A festive couple finds an intimate moment far from what we imagine to be a frenzied carnival parade or costume ball. The Swedish illustrator Tornborg (who’s life we were unable to trace…) succeeded in capturing this subtle moment with a ‘simple‘ drawing.
Here are a few more carnivalesque sheet music covers that are at odds with the obligatory exuberance of carnival parties. If not very similar to our intro-cover, they at least share the same atmosphere of privateness…
The carnival is not yet over. It is still too early to go home. So let us enjoy —far from the noisy and madding crowds— a courting pantomime between Pierrette and Columbine, and an exquisite dance between her and Harlequin…
At the beginning of the 20th century a lot of popular music genres were created, all over the world. Spain saw the birth of a characteristic genre, influenced by French cabaret songs: the cuplé, coming from the French word couplet.
Augusta Berges is said to have started this genre: with La Pulga (The Flea), in 1893 in Madrid. While singing, Augusta was looking for fleas in her clothes as an excuse for a bit of demure stripping. It was a huge success. Other singers followed suit with their own versions, frantically searching a flea, an ant or a spider under their frock, to the lascivious excitement of the whole male audience. Sara Montiel, a Spanish actress who achieved Hollywood-stardom, re-enacts such a Pulga song in the sixties film ‘La reina del Chantecler’. Chantecler being a Madrilenean theatre before the first World War.
La Pulga was the starting point for a profusion of more or less erotically explicit songs with simple, short and repetitive lyrics. But always with a lot of gesture. The performers, almost exclusively women and transvestites, told a story in three or four minutes with a large dose of theatricality and a load of double entendre and erotic allusions. An ample and voluptuous body was sometimes a better key to success than a good singing voice. Showing their ankles and clad in tulles that left little to the imagination, the cupletistas became sexual objects in seedy variety theatres.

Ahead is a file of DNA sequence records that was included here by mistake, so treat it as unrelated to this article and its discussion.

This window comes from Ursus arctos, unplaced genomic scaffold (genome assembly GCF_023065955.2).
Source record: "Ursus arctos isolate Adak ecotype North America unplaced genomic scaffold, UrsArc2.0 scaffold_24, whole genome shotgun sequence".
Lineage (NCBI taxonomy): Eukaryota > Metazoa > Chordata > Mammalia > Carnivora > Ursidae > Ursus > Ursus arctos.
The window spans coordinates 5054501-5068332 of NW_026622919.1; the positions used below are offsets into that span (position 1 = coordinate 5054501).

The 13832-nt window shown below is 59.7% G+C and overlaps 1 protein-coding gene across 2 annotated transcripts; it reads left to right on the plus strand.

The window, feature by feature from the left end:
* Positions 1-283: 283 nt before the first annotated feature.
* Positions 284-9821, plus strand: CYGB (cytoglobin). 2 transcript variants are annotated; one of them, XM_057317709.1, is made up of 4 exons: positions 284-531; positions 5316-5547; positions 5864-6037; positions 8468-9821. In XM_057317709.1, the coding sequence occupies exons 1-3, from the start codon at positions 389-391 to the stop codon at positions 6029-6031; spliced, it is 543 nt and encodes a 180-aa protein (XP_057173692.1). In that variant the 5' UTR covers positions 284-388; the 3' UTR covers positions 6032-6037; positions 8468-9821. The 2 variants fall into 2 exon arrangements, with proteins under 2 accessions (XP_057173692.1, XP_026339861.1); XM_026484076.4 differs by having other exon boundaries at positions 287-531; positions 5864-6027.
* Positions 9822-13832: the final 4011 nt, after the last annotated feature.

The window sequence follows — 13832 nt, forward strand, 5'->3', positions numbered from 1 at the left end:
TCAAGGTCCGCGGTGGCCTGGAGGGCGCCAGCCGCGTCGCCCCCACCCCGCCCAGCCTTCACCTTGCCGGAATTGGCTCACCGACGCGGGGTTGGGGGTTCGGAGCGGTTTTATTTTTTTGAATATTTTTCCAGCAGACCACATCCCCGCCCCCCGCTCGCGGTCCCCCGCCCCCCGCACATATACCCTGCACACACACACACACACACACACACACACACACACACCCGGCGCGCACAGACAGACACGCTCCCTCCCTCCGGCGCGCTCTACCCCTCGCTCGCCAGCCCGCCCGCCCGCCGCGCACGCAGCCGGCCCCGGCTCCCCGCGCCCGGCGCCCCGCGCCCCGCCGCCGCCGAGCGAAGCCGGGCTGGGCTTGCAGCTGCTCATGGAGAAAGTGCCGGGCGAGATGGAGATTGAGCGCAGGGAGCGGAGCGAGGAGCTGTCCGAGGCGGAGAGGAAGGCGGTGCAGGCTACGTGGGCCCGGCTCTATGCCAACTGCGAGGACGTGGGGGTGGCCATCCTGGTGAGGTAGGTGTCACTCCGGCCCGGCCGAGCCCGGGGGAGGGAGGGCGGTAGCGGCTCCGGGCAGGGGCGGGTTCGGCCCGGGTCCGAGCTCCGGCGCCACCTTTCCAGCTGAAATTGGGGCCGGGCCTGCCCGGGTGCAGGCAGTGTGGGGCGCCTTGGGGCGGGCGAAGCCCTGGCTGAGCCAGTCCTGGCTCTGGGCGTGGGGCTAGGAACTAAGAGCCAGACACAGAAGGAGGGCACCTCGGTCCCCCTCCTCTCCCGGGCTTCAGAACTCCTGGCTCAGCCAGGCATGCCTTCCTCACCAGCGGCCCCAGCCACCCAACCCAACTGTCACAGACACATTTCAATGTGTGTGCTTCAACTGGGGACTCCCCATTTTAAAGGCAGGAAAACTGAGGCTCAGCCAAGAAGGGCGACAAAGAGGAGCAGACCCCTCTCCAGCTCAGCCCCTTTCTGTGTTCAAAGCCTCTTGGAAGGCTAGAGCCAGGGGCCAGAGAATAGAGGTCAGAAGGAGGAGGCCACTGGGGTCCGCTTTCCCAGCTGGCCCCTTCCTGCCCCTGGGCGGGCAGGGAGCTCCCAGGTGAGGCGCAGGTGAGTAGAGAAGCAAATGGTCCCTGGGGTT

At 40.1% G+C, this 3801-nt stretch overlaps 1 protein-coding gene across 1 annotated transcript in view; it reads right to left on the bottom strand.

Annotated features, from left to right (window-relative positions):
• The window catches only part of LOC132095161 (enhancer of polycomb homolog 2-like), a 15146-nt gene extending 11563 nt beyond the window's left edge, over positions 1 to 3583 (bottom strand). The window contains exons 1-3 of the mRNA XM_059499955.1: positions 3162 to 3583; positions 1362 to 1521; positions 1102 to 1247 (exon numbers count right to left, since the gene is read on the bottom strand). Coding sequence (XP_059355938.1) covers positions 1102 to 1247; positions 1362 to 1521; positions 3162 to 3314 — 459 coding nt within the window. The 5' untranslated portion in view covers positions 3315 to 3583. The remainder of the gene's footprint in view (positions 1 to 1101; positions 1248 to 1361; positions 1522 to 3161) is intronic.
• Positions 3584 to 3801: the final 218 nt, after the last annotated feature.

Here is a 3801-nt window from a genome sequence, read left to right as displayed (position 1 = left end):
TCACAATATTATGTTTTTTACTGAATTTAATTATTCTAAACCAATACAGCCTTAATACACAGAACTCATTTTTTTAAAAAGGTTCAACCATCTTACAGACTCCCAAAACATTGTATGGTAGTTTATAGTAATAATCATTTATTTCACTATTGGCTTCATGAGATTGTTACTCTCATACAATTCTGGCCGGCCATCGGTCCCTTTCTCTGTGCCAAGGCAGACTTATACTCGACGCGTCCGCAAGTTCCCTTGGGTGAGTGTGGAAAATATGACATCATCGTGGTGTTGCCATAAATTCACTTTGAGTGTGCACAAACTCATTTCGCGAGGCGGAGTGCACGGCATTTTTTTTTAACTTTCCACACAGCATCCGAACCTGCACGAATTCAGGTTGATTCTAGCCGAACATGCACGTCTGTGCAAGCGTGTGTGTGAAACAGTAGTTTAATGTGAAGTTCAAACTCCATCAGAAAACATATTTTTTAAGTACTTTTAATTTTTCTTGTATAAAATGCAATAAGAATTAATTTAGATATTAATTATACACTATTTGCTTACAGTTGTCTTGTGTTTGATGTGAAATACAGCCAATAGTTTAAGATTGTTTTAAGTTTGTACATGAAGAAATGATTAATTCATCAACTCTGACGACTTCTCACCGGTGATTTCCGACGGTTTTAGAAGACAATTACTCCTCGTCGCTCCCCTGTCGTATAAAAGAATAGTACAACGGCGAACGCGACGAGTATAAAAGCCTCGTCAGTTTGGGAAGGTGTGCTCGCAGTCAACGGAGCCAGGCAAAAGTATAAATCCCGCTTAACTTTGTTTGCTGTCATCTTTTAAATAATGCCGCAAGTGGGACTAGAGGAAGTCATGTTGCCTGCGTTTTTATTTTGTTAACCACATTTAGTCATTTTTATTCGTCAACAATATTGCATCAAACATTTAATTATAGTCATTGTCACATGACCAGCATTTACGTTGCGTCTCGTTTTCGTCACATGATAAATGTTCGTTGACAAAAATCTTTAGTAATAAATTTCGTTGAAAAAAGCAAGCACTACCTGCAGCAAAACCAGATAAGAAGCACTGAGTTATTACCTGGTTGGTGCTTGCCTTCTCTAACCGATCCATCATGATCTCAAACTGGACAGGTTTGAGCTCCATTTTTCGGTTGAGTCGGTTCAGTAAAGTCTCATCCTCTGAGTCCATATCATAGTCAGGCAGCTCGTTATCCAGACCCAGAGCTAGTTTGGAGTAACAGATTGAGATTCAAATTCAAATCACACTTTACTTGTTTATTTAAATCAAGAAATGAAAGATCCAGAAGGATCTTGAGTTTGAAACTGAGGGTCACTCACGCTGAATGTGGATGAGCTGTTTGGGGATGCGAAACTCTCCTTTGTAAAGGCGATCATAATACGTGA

The cuplé was part of the sicalipsis,a Spanish neologism of unclear origin to designate the trend of erotic manifestations in literature and the press, as well as in the visual arts, and in variety shows. Being part of this sicalipsis certainly added to the popularity of the cuplé, at least in its beginning.
The profession of cupletista was popular among women, many of them illiterate, trying to escape poverty. It was also frequently a stepping stone to the world of prostitution. A trigger to that was that the cupletista had to perform in ever smaller and cheaper salones, bringing the woman teasingly close to the male public.
While at first the cuplé was a frivolous, provocative and even erotic song with a lot of humour and spice, from 1910 on it became more ‘decent’ and sentimental. It became even considered as a higher quality art form. The cuplé reached a larger middle class public with an increasingly female audience. It became more of a sentimental love song. The singers abandoned their playful outfits and tended to dress in black and to wear a Mantilla.
The first one to bring this new kind of cuplé was La Goya (Aurora Jauffret, 1891-1950). She performed in well reputed theatres and changed her dress with each song to match the lyrics, taking care of the theatrical part of her performance.
In the Twenties, the cuplé had become a sentimental song mentioning contemporary social, cultural or political issues. Gone was the flea and the spider, no more bawdy undertones. The most famous cupletista was Raquel Meller, an international star who launched world hits like La Violetera and El relicario, both written by José Padilla Sánchez.